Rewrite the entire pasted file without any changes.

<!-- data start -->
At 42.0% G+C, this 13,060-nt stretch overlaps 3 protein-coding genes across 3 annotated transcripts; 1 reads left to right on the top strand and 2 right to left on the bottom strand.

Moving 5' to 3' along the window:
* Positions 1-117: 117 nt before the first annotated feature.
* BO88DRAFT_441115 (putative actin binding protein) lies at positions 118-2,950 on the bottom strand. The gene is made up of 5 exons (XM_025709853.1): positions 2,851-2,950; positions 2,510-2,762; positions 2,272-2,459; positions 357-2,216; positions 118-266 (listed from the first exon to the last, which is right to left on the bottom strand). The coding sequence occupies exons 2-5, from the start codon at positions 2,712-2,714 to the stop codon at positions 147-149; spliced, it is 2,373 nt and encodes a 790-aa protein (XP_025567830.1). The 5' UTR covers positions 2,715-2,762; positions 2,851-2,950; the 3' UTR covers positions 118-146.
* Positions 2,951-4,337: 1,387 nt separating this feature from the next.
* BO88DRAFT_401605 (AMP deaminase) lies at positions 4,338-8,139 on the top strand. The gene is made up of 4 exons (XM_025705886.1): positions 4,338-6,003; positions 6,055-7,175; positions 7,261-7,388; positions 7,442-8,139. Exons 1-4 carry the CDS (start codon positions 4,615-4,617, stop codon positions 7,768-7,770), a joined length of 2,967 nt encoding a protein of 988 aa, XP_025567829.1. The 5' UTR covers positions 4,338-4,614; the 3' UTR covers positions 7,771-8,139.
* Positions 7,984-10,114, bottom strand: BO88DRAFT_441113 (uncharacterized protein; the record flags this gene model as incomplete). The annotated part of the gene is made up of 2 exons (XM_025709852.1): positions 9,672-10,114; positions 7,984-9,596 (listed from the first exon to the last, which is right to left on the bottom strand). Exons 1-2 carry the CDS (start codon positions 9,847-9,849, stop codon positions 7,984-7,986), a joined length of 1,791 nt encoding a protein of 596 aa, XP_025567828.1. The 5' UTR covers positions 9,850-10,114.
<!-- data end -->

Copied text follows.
At 42.0% G+C, this 13,060-nt stretch overlaps 3 protein-coding genes across 3 annotated transcripts; 1 reads left to right on the top strand and 2 right to left on the bottom strand.

Moving 5' to 3' along the window:
* Positions 1-117: 117 nt before the first annotated feature.
* BO88DRAFT_441115 (putative actin binding protein) lies at positions 118-2,950 on the bottom strand. The gene is made up of 5 exons (XM_025709853.1): positions 2,851-2,950; positions 2,510-2,762; positions 2,272-2,459; positions 357-2,216; positions 118-266 (listed from the first exon to the last, which is right to left on the bottom strand). The coding sequence occupies exons 2-5, from the start codon at positions 2,712-2,714 to the stop codon at positions 147-149; spliced, it is 2,373 nt and encodes a 790-aa protein (XP_025567830.1). The 5' UTR covers positions 2,715-2,762; positions 2,851-2,950; the 3' UTR covers positions 118-146.
* Positions 2,951-4,337: 1,387 nt separating this feature from the next.
* BO88DRAFT_401605 (AMP deaminase) lies at positions 4,338-8,139 on the top strand. The gene is made up of 4 exons (XM_025705886.1): positions 4,338-6,003; positions 6,055-7,175; positions 7,261-7,388; positions 7,442-8,139. Exons 1-4 carry the CDS (start codon positions 4,615-4,617, stop codon positions 7,768-7,770), a joined length of 2,967 nt encoding a protein of 988 aa, XP_025567829.1. The 5' UTR covers positions 4,338-4,614; the 3' UTR covers positions 7,771-8,139.
* Positions 7,984-10,114, bottom strand: BO88DRAFT_441113 (uncharacterized protein; the record flags this gene model as incomplete). The annotated part of the gene is made up of 2 exons (XM_025709852.1): positions 9,672-10,114; positions 7,984-9,596 (listed from the first exon to the last, which is right to left on the bottom strand). Exons 1-2 carry the CDS (start codon positions 9,847-9,849, stop codon positions 7,984-7,986), a joined length of 1,791 nt encoding a protein of 596 aa, XP_025567828.1. The 5' UTR covers positions 9,850-10,114.